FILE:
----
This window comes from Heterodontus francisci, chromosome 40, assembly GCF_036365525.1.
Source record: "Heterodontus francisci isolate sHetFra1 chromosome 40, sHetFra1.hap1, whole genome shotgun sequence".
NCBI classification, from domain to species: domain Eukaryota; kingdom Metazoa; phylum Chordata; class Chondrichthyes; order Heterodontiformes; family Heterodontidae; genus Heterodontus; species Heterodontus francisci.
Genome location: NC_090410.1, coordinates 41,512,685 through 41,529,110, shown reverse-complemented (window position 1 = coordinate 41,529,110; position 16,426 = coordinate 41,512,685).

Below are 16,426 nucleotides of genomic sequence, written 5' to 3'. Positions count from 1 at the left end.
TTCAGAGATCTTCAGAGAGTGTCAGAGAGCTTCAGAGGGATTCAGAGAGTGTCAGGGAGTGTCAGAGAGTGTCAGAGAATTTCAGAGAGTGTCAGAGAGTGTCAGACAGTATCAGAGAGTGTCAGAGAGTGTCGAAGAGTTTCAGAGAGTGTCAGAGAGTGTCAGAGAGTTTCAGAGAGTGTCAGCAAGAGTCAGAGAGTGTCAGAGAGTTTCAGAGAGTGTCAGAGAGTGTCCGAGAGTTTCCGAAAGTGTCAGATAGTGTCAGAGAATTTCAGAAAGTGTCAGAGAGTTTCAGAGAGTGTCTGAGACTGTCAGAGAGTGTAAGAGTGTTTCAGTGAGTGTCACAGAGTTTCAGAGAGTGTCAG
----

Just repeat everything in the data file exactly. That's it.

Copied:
This window comes from Heterodontus francisci, chromosome 40, assembly GCF_036365525.1.
Source record: "Heterodontus francisci isolate sHetFra1 chromosome 40, sHetFra1.hap1, whole genome shotgun sequence".
NCBI classification, from domain to species: domain Eukaryota; kingdom Metazoa; phylum Chordata; class Chondrichthyes; order Heterodontiformes; family Heterodontidae; genus Heterodontus; species Heterodontus francisci.
Genome location: NC_090410.1, coordinates 41,512,685 through 41,529,110, shown reverse-complemented (window position 1 = coordinate 41,529,110; position 16,426 = coordinate 41,512,685).

Below are 16,426 nucleotides of genomic sequence, written 5' to 3'. Positions count from 1 at the left end.
TTCAGAGATCTTCAGAGAGTGTCAGAGAGCTTCAGAGGGATTCAGAGAGTGTCAGGGAGTGTCAGAGAGTGTCAGAGAATTTCAGAGAGTGTCAGAGAGTGTCAGACAGTATCAGAGAGTGTCAGAGAGTGTCGAAGAGTTTCAGAGAGTGTCAGAGAGTGTCAGAGAGTTTCAGAGAGTGTCAGCAAGAGTCAGAGAGTGTCAGAGAGTTTCAGAGAGTGTCAGAGAGTGTCCGAGAGTTTCCGAAAGTGTCAGATAGTGTCAGAGAATTTCAGAAAGTGTCAGAGAGTTTCAGAGAGTGTCTGAGACTGTCAGAGAGTGTAAGAGTGTTTCAGTGAGTGTCACAGAGTTTCAGAGAGTGTCAG